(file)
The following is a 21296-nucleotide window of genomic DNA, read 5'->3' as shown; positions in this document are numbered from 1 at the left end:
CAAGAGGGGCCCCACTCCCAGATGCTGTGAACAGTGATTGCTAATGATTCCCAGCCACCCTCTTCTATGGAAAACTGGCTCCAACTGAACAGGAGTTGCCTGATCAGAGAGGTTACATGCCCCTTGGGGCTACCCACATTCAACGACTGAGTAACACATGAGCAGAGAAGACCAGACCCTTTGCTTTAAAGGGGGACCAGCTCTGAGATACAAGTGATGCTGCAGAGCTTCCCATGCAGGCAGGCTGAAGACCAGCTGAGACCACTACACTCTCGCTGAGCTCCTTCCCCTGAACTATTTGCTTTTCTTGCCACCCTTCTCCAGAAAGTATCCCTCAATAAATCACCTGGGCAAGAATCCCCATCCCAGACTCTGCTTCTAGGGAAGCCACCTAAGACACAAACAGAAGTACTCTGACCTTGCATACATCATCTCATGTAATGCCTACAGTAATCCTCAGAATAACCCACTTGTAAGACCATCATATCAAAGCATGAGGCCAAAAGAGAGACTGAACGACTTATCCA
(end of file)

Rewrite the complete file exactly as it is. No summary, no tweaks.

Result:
The following is a 21296-nucleotide window of genomic DNA, read 5'->3' as shown; positions in this document are numbered from 1 at the left end:
CAAGAGGGGCCCCACTCCCAGATGCTGTGAACAGTGATTGCTAATGATTCCCAGCCACCCTCTTCTATGGAAAACTGGCTCCAACTGAACAGGAGTTGCCTGATCAGAGAGGTTACATGCCCCTTGGGGCTACCCACATTCAACGACTGAGTAACACATGAGCAGAGAAGACCAGACCCTTTGCTTTAAAGGGGGACCAGCTCTGAGATACAAGTGATGCTGCAGAGCTTCCCATGCAGGCAGGCTGAAGACCAGCTGAGACCACTACACTCTCGCTGAGCTCCTTCCCCTGAACTATTTGCTTTTCTTGCCACCCTTCTCCAGAAAGTATCCCTCAATAAATCACCTGGGCAAGAATCCCCATCCCAGACTCTGCTTCTAGGGAAGCCACCTAAGACACAAACAGAAGTACTCTGACCTTGCATACATCATCTCATGTAATGCCTACAGTAATCCTCAGAATAACCCACTTGTAAGACCATCATATCAAAGCATGAGGCCAAAAGAGAGACTGAACGACTTATCCA